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Tracing firearms used in multiple incidents

Published on 23 November 2022
Written by intelligence analyst, Force Intelligence Bureau
Practice note: Linked Series analysis of discharged guns
Going equipped
5 mins read

I’ve worked in Merseyside Police in the intelligence arena since 2004. I now work in a dedicated firearms intelligence team alongside colleagues in the serious and organised crime section.

The number of Merseyside illegal firearm discharge incidents has fluctuated over the years, peaking with 125 in both 2007 and 2012. Since the Firearms Investigation Team (FIT) was implemented in January 2020, numbers of discharges have notably decreased. There were just 43 incidents in 2021, the lowest number recorded for 21 years. The impact of COVID-19 and Operation Venetic (EncroChat investigations) are likely to be contributing factors here. However, given the increase in incidents in neighbouring forces at this time, as well as fatal discharges occurring early during the lockdown period, there may be other explanations.

Our collaborative ‘One Team’ approach involves the whole force in the effort towards addressing firearm incidents, and is thought to have had an impact on reducing discharges. The FIT investigates all discharge incidents and most firearm recoveries. The monthly in-force strategic firearms governance meeting, chaired by the Head of Investigations, is attended by staff and officers across the force, as well as partner agencies. The aims and objectives are clearly expressed, with an emphasis on the 4P framework (pursue, protect, prepare and prevent).

Investigating the use of a specific firearm in multiple incidents enables us to build a clearer intelligence picture, providing additional forensic and investigative opportunities. This has also enabled us to identify a downstream supply network, by charting Linked Series of a particular firearm type and highlighting nominal association links.

For the purposes of this article, a Linked Series firearm relates to a lethal barrelled firearm that has been identified as being discharged in multiple shots fired incidents, following examination of ballistic items by the National Ballistics Intelligence Service (NABIS).

This has led to international liaison coordinated by the National Crime Agency (NCA) and Europol, and has been a breakthrough in understanding the movement of firearms across the force area and the UK, with the findings continually verified.

After being notified of a Linked Series by the NABIS, we follow the following process.

  1. An initial intelligence assessment is written regarding potential ownership, supply and use. This is shared with key individuals in force and with partner agencies.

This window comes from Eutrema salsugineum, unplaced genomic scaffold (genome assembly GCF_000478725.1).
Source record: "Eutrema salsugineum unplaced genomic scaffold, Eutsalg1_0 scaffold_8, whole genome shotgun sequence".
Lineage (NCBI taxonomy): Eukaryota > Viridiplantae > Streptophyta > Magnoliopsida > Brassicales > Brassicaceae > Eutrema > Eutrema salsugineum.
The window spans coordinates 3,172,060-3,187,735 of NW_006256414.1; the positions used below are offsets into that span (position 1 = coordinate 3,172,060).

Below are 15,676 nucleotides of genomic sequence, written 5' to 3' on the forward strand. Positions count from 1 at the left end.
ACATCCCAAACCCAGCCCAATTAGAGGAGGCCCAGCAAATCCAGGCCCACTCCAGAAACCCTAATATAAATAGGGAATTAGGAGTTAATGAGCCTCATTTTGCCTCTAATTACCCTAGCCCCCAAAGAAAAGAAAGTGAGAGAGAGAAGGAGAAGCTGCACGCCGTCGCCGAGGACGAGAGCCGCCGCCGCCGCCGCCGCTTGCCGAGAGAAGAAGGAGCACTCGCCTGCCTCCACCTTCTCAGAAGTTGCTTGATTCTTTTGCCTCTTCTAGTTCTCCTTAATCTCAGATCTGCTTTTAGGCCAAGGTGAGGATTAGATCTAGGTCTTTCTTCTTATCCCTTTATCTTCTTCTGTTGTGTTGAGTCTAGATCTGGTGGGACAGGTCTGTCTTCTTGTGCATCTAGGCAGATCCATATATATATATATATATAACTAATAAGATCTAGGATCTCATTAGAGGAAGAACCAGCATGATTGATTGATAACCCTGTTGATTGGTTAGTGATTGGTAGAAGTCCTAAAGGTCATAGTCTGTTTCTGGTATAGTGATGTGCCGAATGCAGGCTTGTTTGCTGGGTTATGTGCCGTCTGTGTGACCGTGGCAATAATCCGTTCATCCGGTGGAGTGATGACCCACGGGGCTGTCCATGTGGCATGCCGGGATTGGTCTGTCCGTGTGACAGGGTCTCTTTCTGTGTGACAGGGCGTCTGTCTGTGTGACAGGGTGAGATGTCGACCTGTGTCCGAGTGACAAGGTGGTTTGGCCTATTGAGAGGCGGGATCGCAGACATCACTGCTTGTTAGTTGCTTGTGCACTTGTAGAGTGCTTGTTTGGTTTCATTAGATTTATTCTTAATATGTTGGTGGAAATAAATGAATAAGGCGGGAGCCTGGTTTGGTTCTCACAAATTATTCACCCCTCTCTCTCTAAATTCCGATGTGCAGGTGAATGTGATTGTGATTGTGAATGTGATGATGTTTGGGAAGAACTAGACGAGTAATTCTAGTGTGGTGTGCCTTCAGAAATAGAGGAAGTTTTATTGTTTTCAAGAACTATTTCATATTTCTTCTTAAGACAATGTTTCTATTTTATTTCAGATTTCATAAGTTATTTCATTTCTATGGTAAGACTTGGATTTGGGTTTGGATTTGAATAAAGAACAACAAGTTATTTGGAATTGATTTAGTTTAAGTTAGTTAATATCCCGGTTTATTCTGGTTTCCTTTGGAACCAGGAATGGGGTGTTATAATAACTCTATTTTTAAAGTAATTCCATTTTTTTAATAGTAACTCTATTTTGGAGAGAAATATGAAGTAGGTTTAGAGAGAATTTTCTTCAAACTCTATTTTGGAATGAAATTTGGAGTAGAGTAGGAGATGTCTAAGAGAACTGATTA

2. A detailed assessment is written. The Linked Series is scored red, amber or green (RAG), with a management of risk in law enforcement (MoRILE) assessment. These are included in the monthly Strategic Firearms governance meeting presentation.
  3. The Linked Series is discussed at the governance meeting and prioritised based on threat, risk and harm (TRH), combining the score with professional judgement. (For example, a lower score could be prioritised over a high score because of short-term risk, any prior serious injuries and the behaviour of the suspect.)
  4. Linked Series activity is directed for the next month, using all available resources and assets from a local and central level, with covert assets also considered.
  5. An in-depth Linked Series document and briefings are produced and circulated.

Linked Series intelligence summaries and documents consist of, but are not limited to, the following.

  • An intelligence assessment based on all incidents and nominals involved, including investigative findings (CCTV footage, vehicles involved, telecoms) and forensic results. Prison data is also researched, as firearms movement has been linked back to prison alliances.
  • Association charts, as the increased movement of firearms – within and across force boundaries – evidences a tangled web that a pictorial representation helps to illustrate.
  • Open land opportunities based on the address of the suspect (and their family and associates), intelligence, previous firearm recoveries and areas of operation.
  • Identifying addresses of people who may be open to exploitation for the storage of commodity (for example, due to vulnerabilities such as alcohol or drug dependency).
  • The areas where the nominals operate their criminal enterprises and the locations they frequent are mapped. Vehicles are highlighted to provide stop-check and intelligence gathering opportunities.
  • Forensic identification databases are researched to identify any additional potential disruption opportunities. Suspects are highlighted for comparison.

The ultimate goal is to recover the Linked Series firearm and bring those responsible to justice. The One Team approach has resulted in significant arrests and sentencing, as well as the recovery of firearms, ammunition, drugs and other commodities. Investment, liaison and joint working with partner agencies is invaluable. For example, the North West Regional Organised Crime Unit, NABIS, forensic service providers, the NCA, European Firearms Supply Operations Group (EFSOG).

Understanding the use, movement and supply of Merseyside Linked Series firearms will help inform the regional, national and international firearms supply network, as well as the overall picture.

  • This article was peer reviewed by Darren Barber, Temporary Lead Analyst, Metropolitan Police Service
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